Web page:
In this package
In order to bring in the new Polo Sedan at a bargain price, Volkswagen had to call in the accounting department to draw up a list of standard equipment it could do without. Going down the list one by one, the suited bean-counters would sternly look at each equipment option and shake their heads. Sunroof? No. Six-speaker stereo? Who hired this guy in the first place? Multifunctional steering wheel? That’s it, you’re fired. Mood-lighting? They weren’t in the mood. Engine? I’m not exactly sure about that one.
All right, so someone managed to persuade the accountants that although it would be great to cut costs even more by making the engine optional, it probably isn’t a good idea. So they reluctantly gave an engine the green light. But they dug the thing out of a darkened corner of a warehouse somewhere in Volkswagen’s empire, where the undesirables live.
It’s a 103bhp 1.6-litre, which you may remember from luminaries such as the old MkIV Golf and Polo, the old MkIII Seat Ibiza, and the discontinued South-African-made Citi Golf.
The new Volkswagen Polo Sedan (we don’t normally go with Americanisms such as Sedan in wheels magazine, but that’s the model’s official name) is supposed to quell our hopes of a twin-charged hatchback model arriving, but that would obviously go against tradition.
That car features a new and rather excellent four-cylinder engine that still has at least a decade to go before reaching its expiry date. Something to look forward to, I guess. But the 1.6-litre four-pot in the Polo Sedan isn’t the most stringy engine ever, peaking at 5,250rpm with maximum torque of 153Nm, taking its time to get going at just about 4,000rpm.
You can imagine the strain and wincing as you keep your foot flat trying to get to 120kph. The tension is like trying to keep your open palm hovering above a lit candle: it gets too much and you give up, cowering back to the slow lane.
They really had to stretch the old marketing lexicon with this one, as the official Polo Sedan standard equipment list even mentions three-point seatbelts, carpet mats, fabric seat covering, front and rear shock absorption, high-sounding horn (I’m not making this up), a warning triangle, radiator grille, and even an antenna.
But then again, the Polo Sedan does cost just 60 grand, making it the cheapest German car money can buy. And of course I was being a bit cruel up there, because while certainly not class-leadingly equipped, the Polo Sedan is actually OK, with ABS, dual airbags, cruise control and 16in wheels on our tester.
You can also pick from six colours, and in Shadow Blue or Flash Red (which is standard), the little starter family car looks quite smart. There is no toy-like immaturity in the styling like you get in some other small four-door models. It looks like a Jetta Xeroxed at 75 per cent. And it drives, really, really sophisticatedly, in a grown-up chin-up, chest-out stride, rather than a teenager’s slump.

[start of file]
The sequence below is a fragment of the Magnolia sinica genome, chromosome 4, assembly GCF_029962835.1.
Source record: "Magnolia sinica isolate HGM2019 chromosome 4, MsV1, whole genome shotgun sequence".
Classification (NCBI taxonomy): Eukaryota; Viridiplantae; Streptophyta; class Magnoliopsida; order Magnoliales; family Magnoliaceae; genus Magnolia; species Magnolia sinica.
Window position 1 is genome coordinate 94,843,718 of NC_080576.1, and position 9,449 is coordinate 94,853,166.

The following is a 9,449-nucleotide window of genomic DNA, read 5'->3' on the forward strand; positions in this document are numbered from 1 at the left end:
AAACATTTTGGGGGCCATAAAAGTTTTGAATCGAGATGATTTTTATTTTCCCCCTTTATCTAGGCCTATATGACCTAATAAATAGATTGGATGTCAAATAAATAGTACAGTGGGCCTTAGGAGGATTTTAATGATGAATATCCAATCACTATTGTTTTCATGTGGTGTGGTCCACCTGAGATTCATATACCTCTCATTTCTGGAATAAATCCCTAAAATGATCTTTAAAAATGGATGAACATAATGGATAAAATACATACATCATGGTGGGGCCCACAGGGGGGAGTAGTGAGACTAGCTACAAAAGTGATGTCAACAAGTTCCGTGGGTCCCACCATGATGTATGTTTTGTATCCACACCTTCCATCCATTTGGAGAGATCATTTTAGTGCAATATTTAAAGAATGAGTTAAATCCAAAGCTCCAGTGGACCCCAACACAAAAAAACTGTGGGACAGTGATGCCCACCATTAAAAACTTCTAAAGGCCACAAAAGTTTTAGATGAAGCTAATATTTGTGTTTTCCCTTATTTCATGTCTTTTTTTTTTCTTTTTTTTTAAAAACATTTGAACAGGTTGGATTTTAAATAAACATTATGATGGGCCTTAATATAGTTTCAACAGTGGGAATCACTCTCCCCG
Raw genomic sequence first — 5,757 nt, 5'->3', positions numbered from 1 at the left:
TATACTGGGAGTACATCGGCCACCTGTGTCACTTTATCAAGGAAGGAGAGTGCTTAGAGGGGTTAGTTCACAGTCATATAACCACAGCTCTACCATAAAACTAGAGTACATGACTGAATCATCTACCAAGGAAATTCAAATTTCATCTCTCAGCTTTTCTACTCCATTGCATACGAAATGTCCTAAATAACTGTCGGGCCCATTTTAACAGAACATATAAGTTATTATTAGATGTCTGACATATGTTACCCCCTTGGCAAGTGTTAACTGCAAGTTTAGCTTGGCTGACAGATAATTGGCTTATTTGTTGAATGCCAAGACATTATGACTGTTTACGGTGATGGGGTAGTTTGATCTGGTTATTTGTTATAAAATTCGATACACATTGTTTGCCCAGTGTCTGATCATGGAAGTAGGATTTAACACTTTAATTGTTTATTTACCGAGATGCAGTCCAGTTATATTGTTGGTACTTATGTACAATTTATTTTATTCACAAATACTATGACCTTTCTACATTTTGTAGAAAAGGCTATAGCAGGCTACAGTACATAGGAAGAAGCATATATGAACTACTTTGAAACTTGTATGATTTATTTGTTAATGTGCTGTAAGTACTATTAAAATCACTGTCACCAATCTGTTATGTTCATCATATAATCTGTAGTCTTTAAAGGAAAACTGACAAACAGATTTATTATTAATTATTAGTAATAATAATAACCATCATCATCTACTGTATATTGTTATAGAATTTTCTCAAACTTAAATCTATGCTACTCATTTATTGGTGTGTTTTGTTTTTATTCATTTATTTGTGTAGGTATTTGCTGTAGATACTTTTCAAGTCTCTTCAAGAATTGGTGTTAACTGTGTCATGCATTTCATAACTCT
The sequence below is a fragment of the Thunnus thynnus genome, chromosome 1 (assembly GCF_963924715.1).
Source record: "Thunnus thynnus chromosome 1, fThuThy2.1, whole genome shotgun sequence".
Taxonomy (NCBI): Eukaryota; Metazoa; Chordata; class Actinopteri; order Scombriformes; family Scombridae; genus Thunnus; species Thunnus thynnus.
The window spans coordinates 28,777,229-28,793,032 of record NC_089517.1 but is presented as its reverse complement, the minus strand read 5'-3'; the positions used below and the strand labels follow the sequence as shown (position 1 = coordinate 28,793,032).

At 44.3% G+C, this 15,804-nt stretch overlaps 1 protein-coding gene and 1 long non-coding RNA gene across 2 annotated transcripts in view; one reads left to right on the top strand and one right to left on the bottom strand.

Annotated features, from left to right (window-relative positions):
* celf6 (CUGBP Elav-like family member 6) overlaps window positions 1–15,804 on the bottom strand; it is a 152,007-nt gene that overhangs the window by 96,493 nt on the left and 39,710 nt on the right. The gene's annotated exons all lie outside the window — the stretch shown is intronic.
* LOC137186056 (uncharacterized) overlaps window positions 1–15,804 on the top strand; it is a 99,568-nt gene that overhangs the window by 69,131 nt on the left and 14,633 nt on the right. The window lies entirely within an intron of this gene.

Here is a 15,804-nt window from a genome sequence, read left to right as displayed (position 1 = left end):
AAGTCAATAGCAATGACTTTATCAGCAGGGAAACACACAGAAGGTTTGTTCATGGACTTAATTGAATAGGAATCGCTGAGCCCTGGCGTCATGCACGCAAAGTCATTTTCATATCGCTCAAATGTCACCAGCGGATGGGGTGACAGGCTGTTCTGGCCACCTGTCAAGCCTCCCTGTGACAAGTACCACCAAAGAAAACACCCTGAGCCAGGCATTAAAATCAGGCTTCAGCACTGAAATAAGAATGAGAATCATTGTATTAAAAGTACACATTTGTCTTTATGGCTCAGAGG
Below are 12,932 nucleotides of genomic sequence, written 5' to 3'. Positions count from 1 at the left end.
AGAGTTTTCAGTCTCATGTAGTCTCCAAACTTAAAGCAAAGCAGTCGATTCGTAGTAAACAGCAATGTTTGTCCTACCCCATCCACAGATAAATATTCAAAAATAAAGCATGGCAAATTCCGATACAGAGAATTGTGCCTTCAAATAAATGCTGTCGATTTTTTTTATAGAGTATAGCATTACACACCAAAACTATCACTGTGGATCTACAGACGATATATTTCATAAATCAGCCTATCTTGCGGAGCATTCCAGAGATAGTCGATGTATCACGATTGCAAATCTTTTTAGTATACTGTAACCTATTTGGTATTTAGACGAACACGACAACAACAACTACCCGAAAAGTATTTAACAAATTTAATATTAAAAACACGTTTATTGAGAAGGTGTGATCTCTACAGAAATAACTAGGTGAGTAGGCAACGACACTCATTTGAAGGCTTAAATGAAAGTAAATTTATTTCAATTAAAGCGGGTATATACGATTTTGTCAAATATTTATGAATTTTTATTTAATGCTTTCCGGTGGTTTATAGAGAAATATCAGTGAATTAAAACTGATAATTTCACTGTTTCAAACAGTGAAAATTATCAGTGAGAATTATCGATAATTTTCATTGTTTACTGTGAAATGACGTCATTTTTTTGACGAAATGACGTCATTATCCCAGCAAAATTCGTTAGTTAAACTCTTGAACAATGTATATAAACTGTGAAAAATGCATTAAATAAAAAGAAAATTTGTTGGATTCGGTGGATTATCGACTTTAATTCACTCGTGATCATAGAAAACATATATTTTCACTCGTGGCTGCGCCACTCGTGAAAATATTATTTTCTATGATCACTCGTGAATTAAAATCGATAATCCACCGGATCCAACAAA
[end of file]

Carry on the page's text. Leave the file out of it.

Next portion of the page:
This is a Volkswagen Group vehicle, built in India and based on the European Polo hatchback, but with a longer wheelbase and body, wider track, and lower weight. That means you get excellent handling with typical Volkswagen road integrity, solid suspension that feels like it’s hinging a bigger car, great and direct steering with an assured on-centre feel and good feedback and a crisp turn-in with plenty of grip left over for mid-turn acceleration.
On the highway, the Polo Sedan’s suspension (standard equipment lest you forget) settles nicely and exhibits none of the bouncing that is typical of these lightweight city runabouts, once again demonstrating that it’s not yet past its bed time and it can stay and chat with the adults for a bit longer. It’s a very accomplished driving car at this price, which is no surprise considering the roots of its chassis.
There is a six-speed automatic transmission attached to that asthmatic engine, and the extra ratio is nice for highway cruising, because you’ll see figures in the sixes for litres-per-100km. You’ll always be late for everything, but there it is; the Polo Sedan is highly economical too.
The interior is spacious, sensibly laid out, and doesn’t skimp on build quality. There was no need to be cheap with the savings made on omitted equipment. Everything feels solid and requires absolutely no thought to get used to: German logic at its best. Or Indian, in this case.
The three-spoke steering wheel feels like it deserves a GTI tag wrapped in the optional leather, the boot is vast for this size of car, and the automatic air conditioning is second to none. The stereo, however, is bad. There is no other word for it. It sounds like a two-speaker unit, although Volkswagen swears the
Polo Sedan comes with four speakers.
I still have my doubts.
So this is your cheapest ticket to German motoring. Personally I reckon it should be cheaper still. About ten grand should do it, considering parts of this car are past their sell-by date. But then again, having driven its rivals, I can’t think of any other manufacturer truly offering you more for less. The Polo Sedan is an accomplished starter motor. And anyway, who here hasn’t looked at an expired bottle of milk at least once, shrugged their shoulders, and taken a swig?